With Turnabout Trial 3, Shu Takumi felt the grand finale effectively tied up all the loose ends, giving the protagonist a proper sendoff. Despite this, he and the rest Capcom took note of the fanbase it had garnered over the years and felt compelled to make a standalone sequel. They became especially motivated once the original game had been released in the West under the name Phoenix Wright: Ace Attorney, stunning everyone when it became a sleeper hit. By then, the Game Boy Advance had been succeeded by Nintendo’s next console: the DS. Its novel dual screen gameplay allowed the console to achieve a level of commercial success that continued the company’s dominance in the handheld market.
Taking advantage of the new technology, some staff members proposed for the game to be rendered in 3D as a way of making a big impact on the DS. Eventually, they settled on a 2D presentation akin to the original trilogy. Nonetheless, some 3D elements remain in the final product, being the first installment in the series to feature videos created using motion-capture. Such were the lengths Mr. Takumi and his team went to make this game that they visited real courts to study the legal process. The fruit of their labor was released in April of 2007 under the name Turnabout Trial 4.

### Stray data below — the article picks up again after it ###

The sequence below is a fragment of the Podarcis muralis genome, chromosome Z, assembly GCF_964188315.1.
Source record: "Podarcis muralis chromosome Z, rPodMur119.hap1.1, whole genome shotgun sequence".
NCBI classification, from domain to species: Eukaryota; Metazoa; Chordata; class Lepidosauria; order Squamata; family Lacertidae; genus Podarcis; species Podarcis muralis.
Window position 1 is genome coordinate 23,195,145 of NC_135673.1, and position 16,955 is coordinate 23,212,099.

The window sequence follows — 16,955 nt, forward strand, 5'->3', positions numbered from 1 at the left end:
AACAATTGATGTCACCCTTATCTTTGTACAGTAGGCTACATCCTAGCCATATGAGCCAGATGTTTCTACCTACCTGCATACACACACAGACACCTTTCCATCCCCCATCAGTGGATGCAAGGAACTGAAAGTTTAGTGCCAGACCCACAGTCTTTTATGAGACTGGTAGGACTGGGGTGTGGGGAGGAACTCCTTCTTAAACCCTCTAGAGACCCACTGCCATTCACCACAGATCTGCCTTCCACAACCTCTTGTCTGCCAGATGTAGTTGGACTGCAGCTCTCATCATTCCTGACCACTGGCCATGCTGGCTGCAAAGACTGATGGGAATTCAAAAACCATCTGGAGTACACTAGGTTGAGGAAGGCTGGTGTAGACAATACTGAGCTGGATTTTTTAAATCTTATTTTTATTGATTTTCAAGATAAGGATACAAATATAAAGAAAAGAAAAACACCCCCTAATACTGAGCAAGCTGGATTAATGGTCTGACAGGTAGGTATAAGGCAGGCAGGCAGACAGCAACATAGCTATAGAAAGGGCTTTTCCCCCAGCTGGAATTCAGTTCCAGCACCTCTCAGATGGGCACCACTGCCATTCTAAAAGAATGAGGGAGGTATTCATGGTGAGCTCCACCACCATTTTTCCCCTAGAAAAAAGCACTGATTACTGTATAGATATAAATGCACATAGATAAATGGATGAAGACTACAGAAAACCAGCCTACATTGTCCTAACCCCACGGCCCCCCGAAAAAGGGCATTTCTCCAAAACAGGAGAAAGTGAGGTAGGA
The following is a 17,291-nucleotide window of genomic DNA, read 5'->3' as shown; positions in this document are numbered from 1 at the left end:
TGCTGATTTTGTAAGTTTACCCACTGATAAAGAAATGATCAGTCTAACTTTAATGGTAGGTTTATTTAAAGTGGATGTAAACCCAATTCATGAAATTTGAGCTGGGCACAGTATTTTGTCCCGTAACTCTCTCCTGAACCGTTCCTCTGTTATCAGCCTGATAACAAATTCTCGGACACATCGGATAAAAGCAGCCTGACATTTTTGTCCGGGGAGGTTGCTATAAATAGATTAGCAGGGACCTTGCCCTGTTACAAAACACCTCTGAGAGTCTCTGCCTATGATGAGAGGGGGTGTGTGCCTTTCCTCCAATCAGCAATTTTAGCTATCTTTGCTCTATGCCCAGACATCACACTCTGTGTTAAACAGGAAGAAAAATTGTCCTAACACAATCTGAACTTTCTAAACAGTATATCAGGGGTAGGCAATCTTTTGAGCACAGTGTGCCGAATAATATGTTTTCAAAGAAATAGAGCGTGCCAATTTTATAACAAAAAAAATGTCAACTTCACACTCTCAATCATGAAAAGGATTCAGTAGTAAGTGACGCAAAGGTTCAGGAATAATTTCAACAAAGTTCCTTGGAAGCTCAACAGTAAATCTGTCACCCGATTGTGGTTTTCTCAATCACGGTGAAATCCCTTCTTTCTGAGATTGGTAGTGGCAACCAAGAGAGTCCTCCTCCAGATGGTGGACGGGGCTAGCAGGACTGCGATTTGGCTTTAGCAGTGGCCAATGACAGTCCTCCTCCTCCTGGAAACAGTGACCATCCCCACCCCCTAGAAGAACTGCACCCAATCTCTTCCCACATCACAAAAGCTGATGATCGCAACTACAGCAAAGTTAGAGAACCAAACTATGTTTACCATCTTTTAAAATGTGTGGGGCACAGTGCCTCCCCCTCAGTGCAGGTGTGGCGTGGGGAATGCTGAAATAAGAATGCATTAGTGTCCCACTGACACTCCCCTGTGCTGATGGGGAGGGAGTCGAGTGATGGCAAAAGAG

As the series had been as much of a success in the West as it was in its native homeland, localization was already underway by August of that year. Alexander O. Smith, who helped write the English localization, returned for this installment as well. After twenty-two meetings between Capcom’s American and Japanese divisions, they finally had a new name for the protagonist – one fitting for an attorney who fights to keep his innocent clients from receiving a guilty verdict: Apollo Justice. From here, they decided to name the game after him in a similar manner to his predecessor. Thus, Apollo Justice: Ace Attorney was released in North America, Europe, and then Australia in 2008. Does this fourth installment succeed in elevating an already impressive canon to a new level?
Analyzing the Experience
WARNING: This entire review will contain unmarked spoilers for Apollo Justice and the series thus far.
Two men were playing poker in an underground room of the local Russian restaurant, the Borscht Bowl Club. One competitor was said to have lost the game, causing him to fatally bludgeon the other with a glass bottle. The surviving man called informed someone of the crime and that the police would arrive shortly.
A defense attorney named Apollo Justice is waiting in the defendant’s lobby minutes before a trial is to take place. As his first case involves him defending a client from murder charges, he is understandably quite apprehensive of the trial. His mentor and boss, Kristoph Gavin, reminds Apollo that he had dined with his client the night of the murder, assuring him they could not lose the case. Meeting the defendant for the first time, Apollo is taken aback by his calm, collected demeanor – a decidedly odd attitude for someone potentially facing a life sentence. The defendant tells Apollo there was a reason why he left his fate in the hands of a greenhorn as opposed to a seasoned veteran such as Kristoph, and that it would be revealed in due time.